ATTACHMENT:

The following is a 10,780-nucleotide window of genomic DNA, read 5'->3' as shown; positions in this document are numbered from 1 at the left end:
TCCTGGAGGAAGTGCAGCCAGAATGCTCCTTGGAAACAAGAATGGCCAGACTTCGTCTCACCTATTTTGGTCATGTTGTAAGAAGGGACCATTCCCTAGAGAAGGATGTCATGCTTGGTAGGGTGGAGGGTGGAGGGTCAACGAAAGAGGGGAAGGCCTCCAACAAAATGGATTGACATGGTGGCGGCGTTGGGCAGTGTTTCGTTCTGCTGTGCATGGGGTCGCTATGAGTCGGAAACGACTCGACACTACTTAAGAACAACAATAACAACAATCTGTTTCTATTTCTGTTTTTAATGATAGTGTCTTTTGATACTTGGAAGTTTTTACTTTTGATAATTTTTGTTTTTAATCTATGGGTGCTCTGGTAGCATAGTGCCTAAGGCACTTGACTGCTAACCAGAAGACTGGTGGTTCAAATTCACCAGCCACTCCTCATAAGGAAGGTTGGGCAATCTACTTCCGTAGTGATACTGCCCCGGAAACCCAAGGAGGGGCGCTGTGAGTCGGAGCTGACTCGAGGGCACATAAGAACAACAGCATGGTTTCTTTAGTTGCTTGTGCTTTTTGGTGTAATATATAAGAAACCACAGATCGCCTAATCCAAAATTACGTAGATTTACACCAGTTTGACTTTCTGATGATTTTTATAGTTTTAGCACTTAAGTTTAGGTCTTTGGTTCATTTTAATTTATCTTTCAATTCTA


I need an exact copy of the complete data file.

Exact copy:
The following is a 10,780-nucleotide window of genomic DNA, read 5'->3' as shown; positions in this document are numbered from 1 at the left end:
TCCTGGAGGAAGTGCAGCCAGAATGCTCCTTGGAAACAAGAATGGCCAGACTTCGTCTCACCTATTTTGGTCATGTTGTAAGAAGGGACCATTCCCTAGAGAAGGATGTCATGCTTGGTAGGGTGGAGGGTGGAGGGTCAACGAAAGAGGGGAAGGCCTCCAACAAAATGGATTGACATGGTGGCGGCGTTGGGCAGTGTTTCGTTCTGCTGTGCATGGGGTCGCTATGAGTCGGAAACGACTCGACACTACTTAAGAACAACAATAACAACAATCTGTTTCTATTTCTGTTTTTAATGATAGTGTCTTTTGATACTTGGAAGTTTTTACTTTTGATAATTTTTGTTTTTAATCTATGGGTGCTCTGGTAGCATAGTGCCTAAGGCACTTGACTGCTAACCAGAAGACTGGTGGTTCAAATTCACCAGCCACTCCTCATAAGGAAGGTTGGGCAATCTACTTCCGTAGTGATACTGCCCCGGAAACCCAAGGAGGGGCGCTGTGAGTCGGAGCTGACTCGAGGGCACATAAGAACAACAGCATGGTTTCTTTAGTTGCTTGTGCTTTTTGGTGTAATATATAAGAAACCACAGATCGCCTAATCCAAAATTACGTAGATTTACACCAGTTTGACTTTCTGATGATTTTTATAGTTTTAGCACTTAAGTTTAGGTCTTTGGTTCATTTTAATTTATCTTTCAATTCTA